2018 is now fully upon us. And with the beginning of a new year, one certainty is that there will be new employment laws to become familiar with in California. Below is an overview of three new laws related to salary history inquiries, criminal history inquiries, and parental leave that employers should understand and begin implementing this month.
SB 63 – Expanded Parental Leave
Before 2018, the Family Medical Leave Act (“FMLA”) and the California Family Rights Act (“CFRA”) required employers with fifty or more employees to provide up to twelve weeks of unpaid leave leave for a number of reasons, including the employee’s own serious health condition; the employee’s need to care for certain family members with a serious health condition; and the employee’s need to bond with a new child.
Senate Bill 63 – entitled the New Parent Leave Act – now extends the right to up to twelve weeks of unpaid leave to employees of smaller employers – those with at least twenty employees – for the employee to bond with a new child. The same tenure-of-employment criteria still apply to such leave as currently exist under FMLA and CFRA. Namely, any employee wishing to take such protected leave must have worked at least 1,250 hours for the employer in the twelve-month period preceding the beginning of the leave period.
Under the New Parent Leave Act, the employer must also continue to pay for any coverage for the employee under a group health plan on the same terms and conditions as were offered to the employee before the leave began. Additionally, while the employer must allow the employee to use any accrued vacation leave, sick leave, or paid time off, such leave is otherwise unpaid. The New Parent Leave Act does not provide additional protected leave rights to employees of employers with between twenty and forty-nine employees for the employee’s own serious health condition or to care for family members with serious health conditions.
AB 1008 – “Ban the Box” Expanded Statewide
In 2013, California passed legislation prohibiting state agencies and subdivisions (such as cities and counties) from asking job applicants about past criminal convictions. In 2015 under a directive from President Obama, federal agencies adopted the same prohibition. These have colloquially come to be known as “ban the box” laws as they prohibit asking a job applicant if he or she has any prior convictions, which typically occurs by asking the applicant to check a box “yes” or “no.”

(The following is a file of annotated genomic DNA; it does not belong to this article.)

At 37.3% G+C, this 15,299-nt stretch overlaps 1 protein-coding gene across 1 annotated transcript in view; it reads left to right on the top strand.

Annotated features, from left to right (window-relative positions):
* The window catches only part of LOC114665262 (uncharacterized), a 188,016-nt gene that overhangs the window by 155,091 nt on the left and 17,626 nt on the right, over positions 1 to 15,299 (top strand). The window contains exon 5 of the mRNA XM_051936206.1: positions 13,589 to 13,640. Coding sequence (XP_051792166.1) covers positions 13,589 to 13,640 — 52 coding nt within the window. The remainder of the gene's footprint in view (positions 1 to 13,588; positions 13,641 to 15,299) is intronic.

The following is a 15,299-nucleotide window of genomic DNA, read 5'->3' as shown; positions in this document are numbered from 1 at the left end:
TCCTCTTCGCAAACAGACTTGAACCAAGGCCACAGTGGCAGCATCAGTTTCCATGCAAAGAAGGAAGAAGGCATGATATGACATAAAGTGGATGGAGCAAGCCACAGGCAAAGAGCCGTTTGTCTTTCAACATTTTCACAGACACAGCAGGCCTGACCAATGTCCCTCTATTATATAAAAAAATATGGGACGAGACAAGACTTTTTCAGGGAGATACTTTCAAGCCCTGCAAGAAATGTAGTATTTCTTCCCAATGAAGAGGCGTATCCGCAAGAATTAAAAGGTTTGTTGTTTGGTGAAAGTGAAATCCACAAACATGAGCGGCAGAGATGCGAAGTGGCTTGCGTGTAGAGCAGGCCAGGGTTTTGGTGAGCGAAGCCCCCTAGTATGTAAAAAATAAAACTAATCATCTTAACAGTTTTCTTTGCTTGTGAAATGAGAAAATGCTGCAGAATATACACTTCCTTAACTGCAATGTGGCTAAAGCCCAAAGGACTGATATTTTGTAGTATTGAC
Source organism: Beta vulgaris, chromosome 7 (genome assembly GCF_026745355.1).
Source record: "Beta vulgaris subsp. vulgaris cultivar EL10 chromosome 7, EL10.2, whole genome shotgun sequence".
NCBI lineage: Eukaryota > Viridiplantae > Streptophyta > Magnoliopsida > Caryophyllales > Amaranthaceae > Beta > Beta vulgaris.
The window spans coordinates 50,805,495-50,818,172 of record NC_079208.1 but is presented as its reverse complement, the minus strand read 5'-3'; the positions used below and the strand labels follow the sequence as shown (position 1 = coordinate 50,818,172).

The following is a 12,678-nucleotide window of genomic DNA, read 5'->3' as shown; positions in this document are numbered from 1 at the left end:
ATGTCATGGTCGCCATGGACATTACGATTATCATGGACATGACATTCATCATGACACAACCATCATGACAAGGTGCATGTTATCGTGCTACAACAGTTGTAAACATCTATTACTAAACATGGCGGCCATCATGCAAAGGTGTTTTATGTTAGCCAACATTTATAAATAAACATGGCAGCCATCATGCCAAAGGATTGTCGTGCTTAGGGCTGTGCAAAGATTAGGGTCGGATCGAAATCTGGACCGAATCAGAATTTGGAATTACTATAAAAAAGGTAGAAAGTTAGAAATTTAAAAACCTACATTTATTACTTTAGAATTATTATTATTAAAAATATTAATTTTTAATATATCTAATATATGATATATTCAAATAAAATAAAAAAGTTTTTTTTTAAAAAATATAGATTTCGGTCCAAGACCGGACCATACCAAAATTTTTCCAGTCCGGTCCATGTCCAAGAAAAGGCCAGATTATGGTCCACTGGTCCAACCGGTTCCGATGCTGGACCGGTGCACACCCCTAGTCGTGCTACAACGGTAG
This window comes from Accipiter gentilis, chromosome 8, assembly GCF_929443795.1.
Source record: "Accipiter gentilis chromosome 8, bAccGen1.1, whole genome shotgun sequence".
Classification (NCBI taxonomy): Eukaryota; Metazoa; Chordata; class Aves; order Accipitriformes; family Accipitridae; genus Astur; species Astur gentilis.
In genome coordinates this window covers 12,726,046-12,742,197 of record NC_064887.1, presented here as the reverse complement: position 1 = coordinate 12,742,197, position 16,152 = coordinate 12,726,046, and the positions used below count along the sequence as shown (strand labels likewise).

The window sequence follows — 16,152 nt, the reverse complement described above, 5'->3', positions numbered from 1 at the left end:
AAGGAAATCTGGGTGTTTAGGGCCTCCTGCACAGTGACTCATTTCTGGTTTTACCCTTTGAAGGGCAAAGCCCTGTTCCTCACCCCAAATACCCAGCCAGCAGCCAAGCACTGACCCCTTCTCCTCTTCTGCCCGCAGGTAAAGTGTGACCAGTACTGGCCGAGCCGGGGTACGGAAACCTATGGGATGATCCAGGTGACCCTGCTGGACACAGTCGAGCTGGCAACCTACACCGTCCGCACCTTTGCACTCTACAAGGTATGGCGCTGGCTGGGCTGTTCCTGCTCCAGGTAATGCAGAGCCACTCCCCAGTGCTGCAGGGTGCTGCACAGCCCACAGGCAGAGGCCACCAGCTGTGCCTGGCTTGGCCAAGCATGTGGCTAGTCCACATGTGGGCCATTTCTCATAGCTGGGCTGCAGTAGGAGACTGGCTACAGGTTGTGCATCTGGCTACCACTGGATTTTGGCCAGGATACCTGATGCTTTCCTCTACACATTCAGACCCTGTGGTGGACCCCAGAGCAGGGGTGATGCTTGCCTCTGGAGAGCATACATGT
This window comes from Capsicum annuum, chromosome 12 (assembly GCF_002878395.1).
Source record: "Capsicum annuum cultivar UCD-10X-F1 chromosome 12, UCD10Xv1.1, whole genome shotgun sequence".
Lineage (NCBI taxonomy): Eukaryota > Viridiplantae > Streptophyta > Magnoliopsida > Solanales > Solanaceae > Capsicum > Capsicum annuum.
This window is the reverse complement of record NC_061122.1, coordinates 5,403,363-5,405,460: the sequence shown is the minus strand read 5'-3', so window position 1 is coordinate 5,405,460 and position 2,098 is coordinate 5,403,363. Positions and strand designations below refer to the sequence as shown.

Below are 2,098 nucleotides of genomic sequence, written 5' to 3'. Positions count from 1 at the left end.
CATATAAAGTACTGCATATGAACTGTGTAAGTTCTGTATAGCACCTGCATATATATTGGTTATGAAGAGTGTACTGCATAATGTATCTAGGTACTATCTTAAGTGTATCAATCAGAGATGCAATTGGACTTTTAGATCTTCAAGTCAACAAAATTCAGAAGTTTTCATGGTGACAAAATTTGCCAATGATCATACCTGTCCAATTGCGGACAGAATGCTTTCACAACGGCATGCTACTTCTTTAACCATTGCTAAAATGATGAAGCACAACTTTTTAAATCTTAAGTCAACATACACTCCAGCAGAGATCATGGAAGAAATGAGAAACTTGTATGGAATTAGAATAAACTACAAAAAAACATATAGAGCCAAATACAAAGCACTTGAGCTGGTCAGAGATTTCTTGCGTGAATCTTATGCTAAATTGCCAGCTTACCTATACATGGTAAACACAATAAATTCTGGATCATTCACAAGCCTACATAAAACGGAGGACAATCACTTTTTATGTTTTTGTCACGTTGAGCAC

Under Assembly Bill 1008, the prohibitions related to conviction history inquiries will now apply to all California employers with five or more employees. As of January 1, 2018, Employers are prohibited from making any inquiries into conviction histories until at least a provisional offer of employment has been extended to the prospective employee.
At the point such an offer has been made, conviction history inquiries become possible but with several caveats:
First, several types of incidents that may show up on a background check may not be considered by the employer. These include arrests not followed by a conviction, referrals to participation in a pretrial diversion program, and convictions that have been sealed, dismissed, expunged, or statutorily eradicated pursuant to law.
Second, if the employer intends to deny any applicant a position based on a conviction, this may only be done following an assessment that considers a number of individual factors. These factors include the nature and gravity of the offense, the time that has lapsed since the conviction, and the nature of the job.
Third, if the employer makes a decision that the conviction is disqualifying, the applicant must be notified of the decision in writing. This notice must include a copy of the conviction history report that was relied upon, if any, and explain to the applicant that he or she may respond to the notice before the decision becomes final. If the applicant submits an explanation in response to the notice, the employer must then consider this explanation. If the employer still decides the conviction is disqualifying, then the employer must again notify the applicant in writing of its decision. This notification must further explain to the applicant that he or she has the right to file a complaint with the California Department of Fair Employment and Housing regarding the employer’s decision.
AB 168 – Salary History Information
Also newly effective as of January 1, 2018, is Assembly Bill 168, which places restrictions on information an employer may seek from an applicant for employment related to past salary history. Under this new law, an employer may not ask about or rely on salary history information in determining whether to offer a job to an applicant or what salary to pay that applicant. This new law also obligates an employer to provide a pay scale for the position applied for upon the applicant’s request. There is an exception to this prohibition, however – if the applicant voluntarily discloses past salary history to the prospective employer, the employer may then consider this salary history in setting the employee’s salary.
As detailed above, the landscape of employment laws in California is constantly expanding, and in many cases these new laws create new and nuanced administrative responsibilities for employers. While sometimes seeming onerous, failing to understand and properly adhere to the requirements of these new laws can result in employer liability. We here at Scherer Smith & Kenny LLP remain available to address any questions you may have related to these new laws and any other employment- or business-related issues. For additional information, please contact Denis Kenny at (firstname.lastname@example.org), Ryan Stahl at (email@example.com), or John Lough, Jr. at (firstname.lastname@example.org).
– Written by Ryan Stahl